The history of salt extraction or the white gold as it is called in ancient times because of its precious value, tells the Museum of Salt in Pomorie. It is precisely because of salt production and trade with it that it is believed that Anhialo was created, as is the ancient name of today’s seaside Bulgarian city. It is supposed that the spice at first has been extracted from natural salt fields since the 5th century BC. These were sea shoals of which the water evaporated in the hot and dry summers and the salt formed in a natural way.
The ancient Anhialian technology, by which the museum still produces today salt, can be seen on the spot and the tourists can touch the crystals. The tools for designing, measuring and machining are different, but all are made of wood, as opposed to iron, it does not corrode when touched by salt. However, in order to reach the manual salt harvesting, the water from the salt lake of Pomorie passes through different pools of built-up channels.
In this way, it is released from excess chemical impurities and metals. So, unlike another salt, the sea has no bitterness. The white gold has played an extraordinary role in the fate of Pomorie, not only in the ancient times when it made the city rich but also during the Ottoman rule. The inhabitants of Pomorie supplied high-quality salt to the Sultan and therefore enjoyed a number of privileges and were exempt from the high taxes paid by the slaves.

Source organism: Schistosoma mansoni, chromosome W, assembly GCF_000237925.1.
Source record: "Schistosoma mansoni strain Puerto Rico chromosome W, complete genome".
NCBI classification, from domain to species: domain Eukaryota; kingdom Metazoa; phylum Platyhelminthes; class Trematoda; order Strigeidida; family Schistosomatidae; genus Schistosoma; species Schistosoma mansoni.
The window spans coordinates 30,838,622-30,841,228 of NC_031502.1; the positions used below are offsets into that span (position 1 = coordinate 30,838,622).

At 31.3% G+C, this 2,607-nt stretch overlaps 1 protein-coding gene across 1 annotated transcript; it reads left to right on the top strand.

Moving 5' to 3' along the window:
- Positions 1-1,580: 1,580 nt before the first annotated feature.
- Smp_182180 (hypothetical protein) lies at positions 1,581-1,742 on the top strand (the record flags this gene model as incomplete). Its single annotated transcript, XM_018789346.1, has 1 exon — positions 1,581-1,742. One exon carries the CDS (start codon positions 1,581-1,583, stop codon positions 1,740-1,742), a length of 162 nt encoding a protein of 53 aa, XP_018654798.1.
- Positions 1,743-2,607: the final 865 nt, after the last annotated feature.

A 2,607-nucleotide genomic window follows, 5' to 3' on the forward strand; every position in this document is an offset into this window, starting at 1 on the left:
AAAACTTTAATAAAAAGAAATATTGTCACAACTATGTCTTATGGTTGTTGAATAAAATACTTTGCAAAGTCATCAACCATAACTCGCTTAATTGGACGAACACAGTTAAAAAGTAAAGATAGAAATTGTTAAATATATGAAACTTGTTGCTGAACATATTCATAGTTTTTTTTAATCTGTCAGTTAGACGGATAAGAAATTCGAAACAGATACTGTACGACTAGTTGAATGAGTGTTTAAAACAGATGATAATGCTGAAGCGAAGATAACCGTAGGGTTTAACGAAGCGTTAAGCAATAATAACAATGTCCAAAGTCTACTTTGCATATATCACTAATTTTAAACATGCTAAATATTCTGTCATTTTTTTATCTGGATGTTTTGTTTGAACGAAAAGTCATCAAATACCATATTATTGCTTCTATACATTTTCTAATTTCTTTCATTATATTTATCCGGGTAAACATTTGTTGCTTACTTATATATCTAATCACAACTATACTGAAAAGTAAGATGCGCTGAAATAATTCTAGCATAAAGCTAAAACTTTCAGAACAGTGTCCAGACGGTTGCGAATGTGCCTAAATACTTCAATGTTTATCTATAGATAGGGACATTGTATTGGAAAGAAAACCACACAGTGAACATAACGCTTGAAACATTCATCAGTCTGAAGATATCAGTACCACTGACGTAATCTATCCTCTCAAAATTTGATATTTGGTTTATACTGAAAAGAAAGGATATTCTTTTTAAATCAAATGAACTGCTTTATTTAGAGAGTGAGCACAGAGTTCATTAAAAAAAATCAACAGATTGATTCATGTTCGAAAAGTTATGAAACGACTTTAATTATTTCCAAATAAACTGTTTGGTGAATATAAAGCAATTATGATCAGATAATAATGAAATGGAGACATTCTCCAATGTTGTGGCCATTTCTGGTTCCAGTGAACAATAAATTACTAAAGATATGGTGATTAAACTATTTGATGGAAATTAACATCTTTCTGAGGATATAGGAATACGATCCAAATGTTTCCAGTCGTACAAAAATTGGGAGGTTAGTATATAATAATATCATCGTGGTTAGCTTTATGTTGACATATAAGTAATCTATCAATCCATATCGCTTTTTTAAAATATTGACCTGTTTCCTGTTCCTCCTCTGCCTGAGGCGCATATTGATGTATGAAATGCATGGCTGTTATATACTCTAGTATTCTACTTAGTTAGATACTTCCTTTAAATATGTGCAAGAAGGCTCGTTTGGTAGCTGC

In addition to its white gold, Pomorie boasts its black one – the healing Pomorie mud. Right next to the Salt Museum, everyone who likes can put some mud on and stay with it for free. It has been proven that Pomorie’s mud has a beneficial effect on 94 diseases, and even is curing infertility. However, people with heart problems can not benefit from it. And the rest should be lined with black gold for a maximum of 15 minutes, once a day. Pomorie boasts also its liquid gold – the wine and brandy produced in the region thanks to its many vineyards.
In the summer from 15 June to 15 September you can visit the museum every day from Monday to Friday from 8 a.m. to 6 p.m. As on Saturday from 10 a.m. to 6 p.m. For the remaining days of the year, the museum is open from Monday to Friday from 8 a.m. to 4 p.m. The entrance ticket costs 2 leva for adults /1 euro/ and for children, students, students, and disadvantaged people – 1 leva /50 euro cents/. The lecture on the history of salt production costs 3 leva /1,5 euro/ regardless of the number of people who listen to it.